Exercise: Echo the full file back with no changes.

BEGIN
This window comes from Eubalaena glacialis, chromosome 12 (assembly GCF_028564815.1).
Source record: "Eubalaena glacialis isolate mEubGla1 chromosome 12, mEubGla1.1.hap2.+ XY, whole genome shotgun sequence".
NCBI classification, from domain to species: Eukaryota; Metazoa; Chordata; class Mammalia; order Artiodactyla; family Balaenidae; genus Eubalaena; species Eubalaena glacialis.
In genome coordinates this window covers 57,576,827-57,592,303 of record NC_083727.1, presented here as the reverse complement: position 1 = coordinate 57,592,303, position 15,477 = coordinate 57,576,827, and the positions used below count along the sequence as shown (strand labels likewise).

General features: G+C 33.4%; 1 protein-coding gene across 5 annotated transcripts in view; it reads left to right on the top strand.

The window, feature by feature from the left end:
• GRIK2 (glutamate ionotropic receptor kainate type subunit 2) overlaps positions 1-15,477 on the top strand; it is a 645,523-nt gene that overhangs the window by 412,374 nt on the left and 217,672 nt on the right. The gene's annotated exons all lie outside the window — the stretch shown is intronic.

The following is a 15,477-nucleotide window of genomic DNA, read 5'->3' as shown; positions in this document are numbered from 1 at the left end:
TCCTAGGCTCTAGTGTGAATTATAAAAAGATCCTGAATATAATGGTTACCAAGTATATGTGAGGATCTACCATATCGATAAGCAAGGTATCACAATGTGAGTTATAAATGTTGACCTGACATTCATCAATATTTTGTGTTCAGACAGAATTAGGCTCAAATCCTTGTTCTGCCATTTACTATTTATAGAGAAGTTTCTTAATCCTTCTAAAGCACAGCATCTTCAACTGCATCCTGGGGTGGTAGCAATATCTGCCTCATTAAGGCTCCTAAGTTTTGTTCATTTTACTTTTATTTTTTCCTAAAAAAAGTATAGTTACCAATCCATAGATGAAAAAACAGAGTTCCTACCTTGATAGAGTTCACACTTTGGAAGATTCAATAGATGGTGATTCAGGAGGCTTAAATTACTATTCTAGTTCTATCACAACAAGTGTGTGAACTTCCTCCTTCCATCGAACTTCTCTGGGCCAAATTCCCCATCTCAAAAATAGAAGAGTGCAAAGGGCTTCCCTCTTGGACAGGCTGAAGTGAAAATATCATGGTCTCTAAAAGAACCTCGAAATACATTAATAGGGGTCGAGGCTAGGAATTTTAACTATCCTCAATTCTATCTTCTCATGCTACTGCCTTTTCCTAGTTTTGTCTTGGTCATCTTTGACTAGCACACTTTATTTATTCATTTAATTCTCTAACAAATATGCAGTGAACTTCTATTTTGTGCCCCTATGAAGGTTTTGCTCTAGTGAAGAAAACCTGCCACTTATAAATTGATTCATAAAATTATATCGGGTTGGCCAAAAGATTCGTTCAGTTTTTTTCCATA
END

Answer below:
This window comes from Eubalaena glacialis, chromosome 12 (assembly GCF_028564815.1).
Source record: "Eubalaena glacialis isolate mEubGla1 chromosome 12, mEubGla1.1.hap2.+ XY, whole genome shotgun sequence".
NCBI classification, from domain to species: Eukaryota; Metazoa; Chordata; class Mammalia; order Artiodactyla; family Balaenidae; genus Eubalaena; species Eubalaena glacialis.
In genome coordinates this window covers 57,576,827-57,592,303 of record NC_083727.1, presented here as the reverse complement: position 1 = coordinate 57,592,303, position 15,477 = coordinate 57,576,827, and the positions used below count along the sequence as shown (strand labels likewise).

General features: G+C 33.4%; 1 protein-coding gene across 5 annotated transcripts in view; it reads left to right on the top strand.

The window, feature by feature from the left end:
• GRIK2 (glutamate ionotropic receptor kainate type subunit 2) overlaps positions 1-15,477 on the top strand; it is a 645,523-nt gene that overhangs the window by 412,374 nt on the left and 217,672 nt on the right. The gene's annotated exons all lie outside the window — the stretch shown is intronic.

The following is a 15,477-nucleotide window of genomic DNA, read 5'->3' as shown; positions in this document are numbered from 1 at the left end:
TCCTAGGCTCTAGTGTGAATTATAAAAAGATCCTGAATATAATGGTTACCAAGTATATGTGAGGATCTACCATATCGATAAGCAAGGTATCACAATGTGAGTTATAAATGTTGACCTGACATTCATCAATATTTTGTGTTCAGACAGAATTAGGCTCAAATCCTTGTTCTGCCATTTACTATTTATAGAGAAGTTTCTTAATCCTTCTAAAGCACAGCATCTTCAACTGCATCCTGGGGTGGTAGCAATATCTGCCTCATTAAGGCTCCTAAGTTTTGTTCATTTTACTTTTATTTTTTCCTAAAAAAAGTATAGTTACCAATCCATAGATGAAAAAACAGAGTTCCTACCTTGATAGAGTTCACACTTTGGAAGATTCAATAGATGGTGATTCAGGAGGCTTAAATTACTATTCTAGTTCTATCACAACAAGTGTGTGAACTTCCTCCTTCCATCGAACTTCTCTGGGCCAAATTCCCCATCTCAAAAATAGAAGAGTGCAAAGGGCTTCCCTCTTGGACAGGCTGAAGTGAAAATATCATGGTCTCTAAAAGAACCTCGAAATACATTAATAGGGGTCGAGGCTAGGAATTTTAACTATCCTCAATTCTATCTTCTCATGCTACTGCCTTTTCCTAGTTTTGTCTTGGTCATCTTTGACTAGCACACTTTATTTATTCATTTAATTCTCTAACAAATATGCAGTGAACTTCTATTTTGTGCCCCTATGAAGGTTTTGCTCTAGTGAAGAAAACCTGCCACTTATAAATTGATTCATAAAATTATATCGGGTTGGCCAAAAGATTCGTTCAGTTTTTTTCCATA